Contents of this issue:
- Financial emergency declared in Muskegon Heights
- Crystal Falls students to compete in robotics championship
- Ann Arbor school to host Michigan’s first Muslim spelling bee
- Ypsilanti, Willow Creek discuss district consolidation
- DPS to experiment with 10 ‘self-governing’ high schools
- Mackinac Center hosting online learning discussion
Financial Emergency Declared in Muskegon Heights
MUSKEGON HEIGHTS, Mich. – Gov. Rick Snyder has accepted the recommendation of the Muskegon Heights review team and declared the district to be in a financial emergency, according to MLive. The review team concluded that “no satisfactory plan” existed to eliminate the district’s debt.
MLive reports the district has until April 17 to request a hearing concerning the governor’s decision, after which the governor could appoint an emergency manager to relieve the school board of control over the district.
Muskegon Heights has been in financial trouble for several years, running an $8.5 million deficit last school year. According to MLive, the financial stress led the school board to request an emergency manager last December.
MLive.com, “Governor declares financial emergency in Muskegon Heights schools," April 10, 2012
Michigan Education Report, “Muskegon Heights school board asks for emergency manager," Dec. 13, 2011
Crystal Falls Students to Compete in Robotics Championship
CRYSTAL FALLS, Mich. – Three seventh grade students from Crystal Falls are headed to Anaheim, Calif., to compete in the VEX Gateway world robotics championship, according to The Iron County Reporter. The Forest Park students earned their spot in the championship by placing first in a regional tournament and will be one of 320 teams in this year’s competition.
The team built its robot as an extra-curricular activity, using Erector Set-like parts and a programmable microprocessor. According to The Reporter, the robot must be able to compete in a series of games as well as place balls into goals of different heights. The robot must also be able to operate autonomously for a 20-second period, guided only by a program written by the students.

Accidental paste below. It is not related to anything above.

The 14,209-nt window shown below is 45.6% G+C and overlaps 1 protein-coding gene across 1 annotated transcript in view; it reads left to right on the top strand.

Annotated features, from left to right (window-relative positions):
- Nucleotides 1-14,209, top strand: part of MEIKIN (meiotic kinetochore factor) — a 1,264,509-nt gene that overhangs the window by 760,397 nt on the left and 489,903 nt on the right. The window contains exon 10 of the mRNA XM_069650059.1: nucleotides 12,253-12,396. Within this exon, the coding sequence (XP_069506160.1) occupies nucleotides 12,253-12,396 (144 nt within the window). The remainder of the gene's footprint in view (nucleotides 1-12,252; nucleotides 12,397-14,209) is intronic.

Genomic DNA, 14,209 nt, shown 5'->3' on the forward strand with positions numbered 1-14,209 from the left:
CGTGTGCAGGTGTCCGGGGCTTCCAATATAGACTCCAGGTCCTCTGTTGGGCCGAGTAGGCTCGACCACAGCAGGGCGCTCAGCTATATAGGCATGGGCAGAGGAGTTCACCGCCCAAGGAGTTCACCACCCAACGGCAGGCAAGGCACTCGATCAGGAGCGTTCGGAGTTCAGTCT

According to The Reporter, the student team is being sponsored by several local businesses and community organizations.
The Iron County Reporter, “Robotics team heads to world championship,” April 10, 2012
Michigan Education Report, “Stockbridge students use underwater robot to search for remains,” March 26, 2012
Ann Arbor School to Host Michigan’s First Muslim Spelling Bee
ANN ARBOR, Mich. – Precious Sprouts School in Ann Arbor will host a regional contest for the first national Muslim spelling bee, according to AnnArbor.com. The bee is being sponsored by Chicago-based TMA Worldwide to “help connect the Muslim community to the mainstream community.”
“Muslims are not aware of spelling bees because they are focused on getting their children into engineering or medicine,” Tausif Malik, co-owner of TMA Worldwide, told AnnArbor.com.
At only 31 students, Precious Sprouts is the smallest regional host in the tournament, according to AnnArbor.com. The top two finalists in each of three age groups will go on to face competitors from nine other regions in Des Plaines, Ill., in May.
AnnArbor.com, “Ann Arbor Islamic school to host Michigan's first Muslim spelling bee Saturday,” April 7, 2012
Michigan Education Report, “Adding private schools to the school choice debate,” June 7, 2010
Ypsilanti, Willow Creek Discuss District Consolidation